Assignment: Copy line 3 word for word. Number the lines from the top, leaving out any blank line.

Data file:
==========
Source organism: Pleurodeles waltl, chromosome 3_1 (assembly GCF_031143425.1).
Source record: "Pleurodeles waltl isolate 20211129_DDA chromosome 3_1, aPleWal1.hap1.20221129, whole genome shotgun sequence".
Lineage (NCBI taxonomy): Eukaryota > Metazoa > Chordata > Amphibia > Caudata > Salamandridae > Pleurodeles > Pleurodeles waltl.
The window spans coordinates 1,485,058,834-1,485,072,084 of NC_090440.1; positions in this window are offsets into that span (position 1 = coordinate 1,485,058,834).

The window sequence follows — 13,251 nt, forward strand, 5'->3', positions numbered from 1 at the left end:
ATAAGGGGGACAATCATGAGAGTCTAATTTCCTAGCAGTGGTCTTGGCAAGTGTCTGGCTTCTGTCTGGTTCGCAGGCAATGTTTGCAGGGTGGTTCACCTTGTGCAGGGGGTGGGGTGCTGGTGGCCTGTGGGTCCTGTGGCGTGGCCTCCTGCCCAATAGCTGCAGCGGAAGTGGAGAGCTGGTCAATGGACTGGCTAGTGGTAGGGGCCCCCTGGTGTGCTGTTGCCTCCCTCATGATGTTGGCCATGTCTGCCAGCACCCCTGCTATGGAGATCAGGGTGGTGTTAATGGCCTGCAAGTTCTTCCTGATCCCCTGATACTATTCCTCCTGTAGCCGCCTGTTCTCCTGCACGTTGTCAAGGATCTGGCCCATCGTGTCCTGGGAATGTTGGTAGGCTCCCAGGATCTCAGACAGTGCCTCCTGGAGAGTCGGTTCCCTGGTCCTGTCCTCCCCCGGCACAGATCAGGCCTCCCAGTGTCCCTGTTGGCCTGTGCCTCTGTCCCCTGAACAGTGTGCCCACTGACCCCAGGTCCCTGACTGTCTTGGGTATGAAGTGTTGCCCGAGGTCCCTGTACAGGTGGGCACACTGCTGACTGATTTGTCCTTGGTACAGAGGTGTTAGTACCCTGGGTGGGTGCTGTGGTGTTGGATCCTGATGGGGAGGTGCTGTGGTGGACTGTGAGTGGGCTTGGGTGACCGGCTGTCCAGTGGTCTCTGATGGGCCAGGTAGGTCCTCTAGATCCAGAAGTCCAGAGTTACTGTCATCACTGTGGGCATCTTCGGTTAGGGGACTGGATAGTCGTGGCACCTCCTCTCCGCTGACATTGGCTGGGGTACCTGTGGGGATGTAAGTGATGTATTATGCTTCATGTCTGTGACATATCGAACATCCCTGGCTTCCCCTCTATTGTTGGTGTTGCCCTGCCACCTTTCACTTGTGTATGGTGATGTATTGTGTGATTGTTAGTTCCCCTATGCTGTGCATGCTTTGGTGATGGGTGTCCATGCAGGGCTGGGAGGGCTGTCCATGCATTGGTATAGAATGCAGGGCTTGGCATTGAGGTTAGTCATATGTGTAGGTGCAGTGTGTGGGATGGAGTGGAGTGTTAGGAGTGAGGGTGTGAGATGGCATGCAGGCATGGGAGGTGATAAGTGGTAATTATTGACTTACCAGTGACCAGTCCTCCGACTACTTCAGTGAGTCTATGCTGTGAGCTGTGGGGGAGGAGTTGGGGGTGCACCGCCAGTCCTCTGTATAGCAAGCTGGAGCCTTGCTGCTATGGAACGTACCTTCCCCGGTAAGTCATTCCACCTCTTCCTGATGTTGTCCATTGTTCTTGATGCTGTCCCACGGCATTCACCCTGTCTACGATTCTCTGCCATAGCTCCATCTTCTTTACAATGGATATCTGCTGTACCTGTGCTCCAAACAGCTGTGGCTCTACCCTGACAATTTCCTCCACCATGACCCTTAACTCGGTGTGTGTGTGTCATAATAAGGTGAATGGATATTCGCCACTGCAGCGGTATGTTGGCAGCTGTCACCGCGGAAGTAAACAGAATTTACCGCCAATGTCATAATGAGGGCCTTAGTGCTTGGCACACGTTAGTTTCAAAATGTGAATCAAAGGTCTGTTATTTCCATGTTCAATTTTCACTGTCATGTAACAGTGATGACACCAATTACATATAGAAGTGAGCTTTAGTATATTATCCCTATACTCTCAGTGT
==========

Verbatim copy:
Lineage (NCBI taxonomy): Eukaryota > Metazoa > Chordata > Amphibia > Caudata > Salamandridae > Pleurodeles > Pleurodeles waltl.